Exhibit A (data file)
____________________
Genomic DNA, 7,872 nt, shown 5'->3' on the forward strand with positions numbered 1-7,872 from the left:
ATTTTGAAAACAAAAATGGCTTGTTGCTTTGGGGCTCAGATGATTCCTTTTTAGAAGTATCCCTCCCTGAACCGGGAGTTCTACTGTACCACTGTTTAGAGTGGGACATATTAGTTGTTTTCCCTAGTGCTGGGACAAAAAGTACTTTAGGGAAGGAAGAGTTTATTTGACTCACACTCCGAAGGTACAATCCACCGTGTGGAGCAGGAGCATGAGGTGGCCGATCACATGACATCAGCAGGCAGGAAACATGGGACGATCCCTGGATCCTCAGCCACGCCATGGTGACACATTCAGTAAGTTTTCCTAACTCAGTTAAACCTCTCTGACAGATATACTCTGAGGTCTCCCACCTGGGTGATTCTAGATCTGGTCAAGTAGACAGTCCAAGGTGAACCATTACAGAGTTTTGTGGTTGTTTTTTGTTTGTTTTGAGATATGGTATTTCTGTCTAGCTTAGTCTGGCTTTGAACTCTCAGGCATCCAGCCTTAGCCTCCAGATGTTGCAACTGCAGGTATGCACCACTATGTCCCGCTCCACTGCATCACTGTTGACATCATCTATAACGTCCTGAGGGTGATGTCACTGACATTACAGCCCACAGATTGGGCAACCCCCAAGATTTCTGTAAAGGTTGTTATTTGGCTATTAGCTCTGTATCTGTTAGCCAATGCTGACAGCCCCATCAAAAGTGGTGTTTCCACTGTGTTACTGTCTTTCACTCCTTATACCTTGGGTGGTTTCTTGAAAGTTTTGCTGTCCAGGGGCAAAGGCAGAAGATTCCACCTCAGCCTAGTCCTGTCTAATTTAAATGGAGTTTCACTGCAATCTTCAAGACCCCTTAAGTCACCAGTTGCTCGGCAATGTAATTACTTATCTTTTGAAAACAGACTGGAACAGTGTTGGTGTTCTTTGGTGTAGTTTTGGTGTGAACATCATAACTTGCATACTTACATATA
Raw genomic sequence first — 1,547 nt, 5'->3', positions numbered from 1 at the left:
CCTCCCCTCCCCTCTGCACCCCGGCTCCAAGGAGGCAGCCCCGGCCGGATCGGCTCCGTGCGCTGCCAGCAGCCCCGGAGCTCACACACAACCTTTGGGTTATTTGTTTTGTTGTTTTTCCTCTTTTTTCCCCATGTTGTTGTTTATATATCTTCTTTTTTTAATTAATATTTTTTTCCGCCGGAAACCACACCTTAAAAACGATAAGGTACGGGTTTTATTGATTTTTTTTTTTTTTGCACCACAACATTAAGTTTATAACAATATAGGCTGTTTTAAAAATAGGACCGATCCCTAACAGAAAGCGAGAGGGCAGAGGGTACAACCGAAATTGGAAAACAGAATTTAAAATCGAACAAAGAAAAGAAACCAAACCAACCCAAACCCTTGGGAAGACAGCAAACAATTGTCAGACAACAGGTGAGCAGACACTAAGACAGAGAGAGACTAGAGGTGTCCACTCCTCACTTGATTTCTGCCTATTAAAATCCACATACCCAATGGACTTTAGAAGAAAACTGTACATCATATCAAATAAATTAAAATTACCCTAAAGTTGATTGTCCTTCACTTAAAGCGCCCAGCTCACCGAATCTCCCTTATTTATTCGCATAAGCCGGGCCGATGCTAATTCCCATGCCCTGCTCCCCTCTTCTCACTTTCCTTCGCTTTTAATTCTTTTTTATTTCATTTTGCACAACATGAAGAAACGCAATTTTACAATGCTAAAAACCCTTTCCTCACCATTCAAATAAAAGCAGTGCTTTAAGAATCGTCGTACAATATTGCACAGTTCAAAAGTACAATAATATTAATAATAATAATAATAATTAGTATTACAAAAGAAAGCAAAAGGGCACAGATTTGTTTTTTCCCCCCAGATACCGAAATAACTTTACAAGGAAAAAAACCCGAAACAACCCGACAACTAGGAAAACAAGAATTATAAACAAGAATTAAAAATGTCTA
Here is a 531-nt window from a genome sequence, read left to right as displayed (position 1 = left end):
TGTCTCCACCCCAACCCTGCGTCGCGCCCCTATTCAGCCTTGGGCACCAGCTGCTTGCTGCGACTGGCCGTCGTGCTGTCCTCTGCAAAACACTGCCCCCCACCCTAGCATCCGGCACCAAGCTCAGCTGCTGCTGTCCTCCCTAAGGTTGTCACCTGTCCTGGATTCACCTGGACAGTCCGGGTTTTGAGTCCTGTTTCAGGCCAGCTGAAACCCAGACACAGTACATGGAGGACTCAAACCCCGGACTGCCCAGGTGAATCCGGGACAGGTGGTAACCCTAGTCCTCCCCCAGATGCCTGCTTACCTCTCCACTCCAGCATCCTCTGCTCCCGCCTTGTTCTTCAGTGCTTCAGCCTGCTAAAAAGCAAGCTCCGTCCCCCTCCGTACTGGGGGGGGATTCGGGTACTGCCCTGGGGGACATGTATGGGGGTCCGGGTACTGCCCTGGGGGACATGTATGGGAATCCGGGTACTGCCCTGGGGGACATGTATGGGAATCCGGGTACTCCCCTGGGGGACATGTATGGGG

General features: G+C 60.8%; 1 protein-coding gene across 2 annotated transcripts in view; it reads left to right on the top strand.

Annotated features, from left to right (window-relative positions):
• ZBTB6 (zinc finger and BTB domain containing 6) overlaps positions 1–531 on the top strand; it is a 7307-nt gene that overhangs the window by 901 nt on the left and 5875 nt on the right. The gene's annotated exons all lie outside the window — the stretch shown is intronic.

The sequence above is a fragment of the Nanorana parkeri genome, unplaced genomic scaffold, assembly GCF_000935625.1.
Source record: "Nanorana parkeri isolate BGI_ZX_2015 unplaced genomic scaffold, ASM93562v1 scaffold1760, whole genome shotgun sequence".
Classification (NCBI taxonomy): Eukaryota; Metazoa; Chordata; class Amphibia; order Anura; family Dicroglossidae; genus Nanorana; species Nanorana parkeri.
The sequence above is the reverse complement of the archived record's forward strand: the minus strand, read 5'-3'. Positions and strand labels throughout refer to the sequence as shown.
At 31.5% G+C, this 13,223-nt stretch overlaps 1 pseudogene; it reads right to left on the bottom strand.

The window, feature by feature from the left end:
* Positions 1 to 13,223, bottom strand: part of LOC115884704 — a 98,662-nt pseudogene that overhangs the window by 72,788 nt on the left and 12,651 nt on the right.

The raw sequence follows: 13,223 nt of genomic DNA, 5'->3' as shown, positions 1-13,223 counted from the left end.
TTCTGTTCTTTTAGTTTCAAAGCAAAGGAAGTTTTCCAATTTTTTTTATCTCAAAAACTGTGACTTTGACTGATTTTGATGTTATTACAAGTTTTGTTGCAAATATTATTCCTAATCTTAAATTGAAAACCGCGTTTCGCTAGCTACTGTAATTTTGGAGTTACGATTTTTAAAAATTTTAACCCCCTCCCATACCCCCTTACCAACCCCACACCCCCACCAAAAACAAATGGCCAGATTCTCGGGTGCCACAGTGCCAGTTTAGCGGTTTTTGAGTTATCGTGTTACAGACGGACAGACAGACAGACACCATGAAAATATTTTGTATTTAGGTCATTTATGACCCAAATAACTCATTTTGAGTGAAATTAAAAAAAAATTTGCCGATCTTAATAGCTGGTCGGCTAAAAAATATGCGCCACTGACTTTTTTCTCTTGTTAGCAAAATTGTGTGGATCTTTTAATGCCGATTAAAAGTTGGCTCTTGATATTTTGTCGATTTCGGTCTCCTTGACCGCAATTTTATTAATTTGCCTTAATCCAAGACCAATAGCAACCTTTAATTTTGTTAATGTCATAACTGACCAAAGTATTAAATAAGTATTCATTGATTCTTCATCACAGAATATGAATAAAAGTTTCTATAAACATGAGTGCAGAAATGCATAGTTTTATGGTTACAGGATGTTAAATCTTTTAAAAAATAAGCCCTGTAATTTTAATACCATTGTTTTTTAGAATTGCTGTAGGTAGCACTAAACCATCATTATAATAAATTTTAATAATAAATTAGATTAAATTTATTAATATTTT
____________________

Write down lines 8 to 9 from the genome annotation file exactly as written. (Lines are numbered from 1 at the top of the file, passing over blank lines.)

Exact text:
Annotated features, from left to right (window-relative positions):
• ZBTB6 (zinc finger and BTB domain containing 6) overlaps positions 1–531 on the top strand; it is a 7307-nt gene that overhangs the window by 901 nt on the left and 5875 nt on the right. The gene's annotated exons all lie outside the window — the stretch shown is intronic.